I decided to start this blog because of some writing advice I read on the Intertubz. (And we all know, if it's on the Intertubz, it must be true...) But just as many things around writing paralyze me, the decision of what my first post should be about had me stymied for a few days. When it comes to writing, Dorothy Parker anticipated me:
Exactly. I couldn't have said it better myself, Dorothy. So I wandered and maundered and wondered. Then, as frequently happens, life made the decision for me.
Last Saturday night, late, as I maundered and wondered, I noticed a high-pitched electronic noise in my left ear. Tinnitus, quite a case of it. I wondered if it would keep me awake, but hoped for the best. I did fall asleep, but when I awoke on Sunday, as soon as I tried to get out of bed, the world went all whoopsie-spinnie on me. Plus I could not hear much out of my left ear.
Things got worse as the day went on; what little I could hear from my left ear was mixed with a veritable panoply of sound-effects. Sometimes the ocean. Sometimes a small percussion section. Sometimes little gremlins crackling cellophane. (Which made me really empathize with those who are unfortunate enough to have auditory hallucinations: I knew these were not real, but man, oh, man.) So we hied me off to the Urgent Care Clinic, thinking perhaps I had a horrid case of ear wax, or an inner ear infection.
(Side note: both the Husbandly One and I have had to have ear wax removed before. If you have not, man, is it bizarre! When things come out, a: you'd swear that nothing that large could POSSIBLY come out of one's ear, and b: you can't believe how much more you can hear. But I digress. Get used to it; it happens a lot. Hee!)
Sadly, that doctor said no to both options, and said she'd refer me to a specialist. Home I went, stumbling along to my own invisible band. On Monday, it seemed a tiny bit better, so I did not go to the doctor. On Tuesday, things appeared not necessarily much worse, but certainly no better. So, I called in to the place I'd been referred. That's when the fun started.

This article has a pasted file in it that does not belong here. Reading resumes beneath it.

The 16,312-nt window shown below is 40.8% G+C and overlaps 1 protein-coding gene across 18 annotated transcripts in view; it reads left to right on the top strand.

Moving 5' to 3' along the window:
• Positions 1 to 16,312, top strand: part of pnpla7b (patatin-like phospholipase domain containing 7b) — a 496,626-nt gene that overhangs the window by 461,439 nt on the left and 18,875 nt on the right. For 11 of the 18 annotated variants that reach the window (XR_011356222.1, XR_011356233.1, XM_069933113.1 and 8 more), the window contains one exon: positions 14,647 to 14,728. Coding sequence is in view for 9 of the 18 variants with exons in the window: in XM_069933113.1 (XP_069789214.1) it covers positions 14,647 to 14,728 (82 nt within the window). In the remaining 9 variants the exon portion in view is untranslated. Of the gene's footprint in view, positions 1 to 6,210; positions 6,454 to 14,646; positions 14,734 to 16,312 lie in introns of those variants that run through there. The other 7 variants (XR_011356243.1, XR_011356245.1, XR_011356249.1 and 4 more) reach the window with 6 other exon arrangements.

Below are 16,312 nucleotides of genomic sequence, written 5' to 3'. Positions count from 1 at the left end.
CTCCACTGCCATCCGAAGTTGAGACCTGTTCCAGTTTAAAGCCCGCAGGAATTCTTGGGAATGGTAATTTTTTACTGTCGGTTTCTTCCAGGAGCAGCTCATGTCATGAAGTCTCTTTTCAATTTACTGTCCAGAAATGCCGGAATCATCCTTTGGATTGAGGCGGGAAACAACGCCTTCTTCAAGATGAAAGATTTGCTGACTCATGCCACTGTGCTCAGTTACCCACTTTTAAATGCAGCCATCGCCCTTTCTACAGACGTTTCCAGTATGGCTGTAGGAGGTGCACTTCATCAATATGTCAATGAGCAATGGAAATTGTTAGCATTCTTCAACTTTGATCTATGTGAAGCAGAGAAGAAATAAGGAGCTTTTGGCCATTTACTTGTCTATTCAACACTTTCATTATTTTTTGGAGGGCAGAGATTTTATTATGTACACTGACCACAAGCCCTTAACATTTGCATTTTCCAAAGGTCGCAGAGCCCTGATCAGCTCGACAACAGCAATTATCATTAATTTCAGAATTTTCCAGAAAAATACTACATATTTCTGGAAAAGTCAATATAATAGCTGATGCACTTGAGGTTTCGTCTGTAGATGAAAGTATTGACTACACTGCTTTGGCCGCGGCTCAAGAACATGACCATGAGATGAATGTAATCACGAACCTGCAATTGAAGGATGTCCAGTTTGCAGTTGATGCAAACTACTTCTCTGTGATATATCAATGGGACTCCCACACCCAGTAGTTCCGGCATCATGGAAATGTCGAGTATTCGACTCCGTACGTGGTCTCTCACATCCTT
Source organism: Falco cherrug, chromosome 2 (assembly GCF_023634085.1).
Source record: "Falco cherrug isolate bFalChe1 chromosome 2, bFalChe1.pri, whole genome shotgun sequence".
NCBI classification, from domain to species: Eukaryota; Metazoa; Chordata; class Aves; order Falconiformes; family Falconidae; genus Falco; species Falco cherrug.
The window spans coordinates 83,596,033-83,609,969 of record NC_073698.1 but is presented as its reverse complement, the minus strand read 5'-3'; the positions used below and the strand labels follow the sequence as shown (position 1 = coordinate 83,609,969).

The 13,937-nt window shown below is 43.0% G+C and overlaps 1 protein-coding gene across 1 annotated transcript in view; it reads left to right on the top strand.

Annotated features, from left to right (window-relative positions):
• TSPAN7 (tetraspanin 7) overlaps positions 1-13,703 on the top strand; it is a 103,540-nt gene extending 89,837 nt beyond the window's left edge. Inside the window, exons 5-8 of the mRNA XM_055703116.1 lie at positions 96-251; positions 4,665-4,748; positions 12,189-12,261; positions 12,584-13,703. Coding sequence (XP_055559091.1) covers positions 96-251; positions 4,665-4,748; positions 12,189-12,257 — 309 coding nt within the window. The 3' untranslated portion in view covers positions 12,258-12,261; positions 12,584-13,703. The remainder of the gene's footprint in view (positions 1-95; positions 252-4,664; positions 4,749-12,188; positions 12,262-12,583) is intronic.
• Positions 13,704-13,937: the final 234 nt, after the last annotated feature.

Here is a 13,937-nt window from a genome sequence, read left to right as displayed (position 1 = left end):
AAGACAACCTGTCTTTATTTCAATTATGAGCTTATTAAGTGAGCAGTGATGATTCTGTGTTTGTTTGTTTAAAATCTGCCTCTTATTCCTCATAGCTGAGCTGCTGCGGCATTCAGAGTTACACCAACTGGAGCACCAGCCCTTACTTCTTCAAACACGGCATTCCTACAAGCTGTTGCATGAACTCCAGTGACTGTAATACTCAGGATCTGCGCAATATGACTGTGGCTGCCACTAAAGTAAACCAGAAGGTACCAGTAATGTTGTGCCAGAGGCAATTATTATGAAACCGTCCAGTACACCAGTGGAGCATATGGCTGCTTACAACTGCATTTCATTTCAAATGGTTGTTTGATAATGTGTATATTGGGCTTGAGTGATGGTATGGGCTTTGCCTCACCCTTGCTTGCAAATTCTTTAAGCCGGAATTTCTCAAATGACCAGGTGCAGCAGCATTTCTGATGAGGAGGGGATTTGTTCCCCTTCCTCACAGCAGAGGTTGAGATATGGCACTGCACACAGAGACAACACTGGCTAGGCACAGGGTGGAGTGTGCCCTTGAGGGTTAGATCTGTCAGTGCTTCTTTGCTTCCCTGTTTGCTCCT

Let's just say that the circles of incompetence in which I was enmeshed were multiple. The doctor had not actually made the referral, but even if she had, it would not have mattered, as a: she was not my primary care doctor, and b: my delightful managed health care system had to approve said referral. Over the next six, yes, SIX hours of calling, haranguing, nagging, being downright bitchy and basically Captain Crankypants, I learned that the review board might make a determination in 5 days or so whether or not I could see a specialist.
Now, I knew something was very, very wrong. I normally have the hearing of an owl. (Proven today during extensive testing. My right ear retains this freakish ability.) You would never want to have me as a neighbor. I can hear a TV seven apartments down, turned down to a reasonable level in that home. I can hear a hard drive going bad before it knows it's going. Which is great in some ways, annoying in others. But I wish to keep my annoying superpower, thank you very much. (But I get ahead of myself. Get used to that too...)
As a bonus, in addition to having approx. 50-75% loss in my left ear, I am lurching about like a drunken woman, as the vertigo and dizziness are dreadful. I have been reduced to taking my childhood hiking stick out and about with me, and stairs I normally take as a matter of course (and what I can laughably call my exercise plan) I now avoid.
So I refused to take "we'll get back to you in a week" for an answer. Long story only mildly long, I ended up, a total of EIGHT hours later, with an authorization and an appointment for the next day. It was a Herculean effort, and there's much more to say about the irretrievably broken health care and insurance situation in this country. But that's for another time.